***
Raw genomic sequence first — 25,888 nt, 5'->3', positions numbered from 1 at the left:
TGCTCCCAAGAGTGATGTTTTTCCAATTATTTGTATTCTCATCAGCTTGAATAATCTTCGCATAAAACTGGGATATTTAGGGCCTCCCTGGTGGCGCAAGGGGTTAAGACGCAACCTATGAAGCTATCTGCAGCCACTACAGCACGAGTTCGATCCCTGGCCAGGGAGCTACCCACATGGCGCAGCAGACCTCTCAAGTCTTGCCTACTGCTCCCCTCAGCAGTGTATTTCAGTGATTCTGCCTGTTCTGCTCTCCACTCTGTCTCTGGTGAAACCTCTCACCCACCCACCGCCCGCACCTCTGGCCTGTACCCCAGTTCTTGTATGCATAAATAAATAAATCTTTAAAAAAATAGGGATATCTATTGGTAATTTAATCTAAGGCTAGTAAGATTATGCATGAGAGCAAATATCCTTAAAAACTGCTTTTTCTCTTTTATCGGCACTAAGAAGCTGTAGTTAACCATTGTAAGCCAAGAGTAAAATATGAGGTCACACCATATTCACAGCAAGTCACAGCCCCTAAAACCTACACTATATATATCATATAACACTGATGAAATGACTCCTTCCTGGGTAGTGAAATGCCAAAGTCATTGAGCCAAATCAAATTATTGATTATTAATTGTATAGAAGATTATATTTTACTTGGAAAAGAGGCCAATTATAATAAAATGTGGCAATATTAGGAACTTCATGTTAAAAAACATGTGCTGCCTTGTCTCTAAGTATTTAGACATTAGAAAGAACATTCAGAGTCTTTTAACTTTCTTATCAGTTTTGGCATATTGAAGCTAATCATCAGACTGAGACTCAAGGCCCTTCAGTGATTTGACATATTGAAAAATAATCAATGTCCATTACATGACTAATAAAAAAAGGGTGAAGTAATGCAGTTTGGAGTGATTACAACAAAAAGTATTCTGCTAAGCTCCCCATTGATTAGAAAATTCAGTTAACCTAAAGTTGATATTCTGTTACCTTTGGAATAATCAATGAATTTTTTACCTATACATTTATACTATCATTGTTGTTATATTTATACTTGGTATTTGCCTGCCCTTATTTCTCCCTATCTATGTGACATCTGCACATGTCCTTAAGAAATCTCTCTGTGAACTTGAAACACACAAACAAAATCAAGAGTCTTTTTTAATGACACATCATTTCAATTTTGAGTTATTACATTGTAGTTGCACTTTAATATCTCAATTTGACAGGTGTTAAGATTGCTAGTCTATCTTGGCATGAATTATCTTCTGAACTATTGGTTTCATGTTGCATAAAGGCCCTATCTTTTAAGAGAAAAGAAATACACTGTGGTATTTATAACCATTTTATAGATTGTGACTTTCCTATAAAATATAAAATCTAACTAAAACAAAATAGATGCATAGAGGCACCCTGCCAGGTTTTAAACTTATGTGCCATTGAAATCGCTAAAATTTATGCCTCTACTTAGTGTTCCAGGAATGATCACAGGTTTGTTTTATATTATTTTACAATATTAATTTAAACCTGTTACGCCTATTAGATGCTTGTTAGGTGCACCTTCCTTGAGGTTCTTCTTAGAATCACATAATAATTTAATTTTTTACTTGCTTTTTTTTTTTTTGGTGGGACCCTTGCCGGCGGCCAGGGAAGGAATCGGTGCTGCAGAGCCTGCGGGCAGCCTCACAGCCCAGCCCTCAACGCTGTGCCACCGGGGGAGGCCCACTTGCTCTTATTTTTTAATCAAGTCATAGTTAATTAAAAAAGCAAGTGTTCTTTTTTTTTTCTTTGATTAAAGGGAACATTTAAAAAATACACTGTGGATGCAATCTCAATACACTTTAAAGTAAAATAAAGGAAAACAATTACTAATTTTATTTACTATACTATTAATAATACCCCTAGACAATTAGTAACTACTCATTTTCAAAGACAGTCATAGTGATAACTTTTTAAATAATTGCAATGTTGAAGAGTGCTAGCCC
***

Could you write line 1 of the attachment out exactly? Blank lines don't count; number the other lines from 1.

Raw genomic sequence first — 25,888 nt, 5'->3', positions numbered from 1 at the left: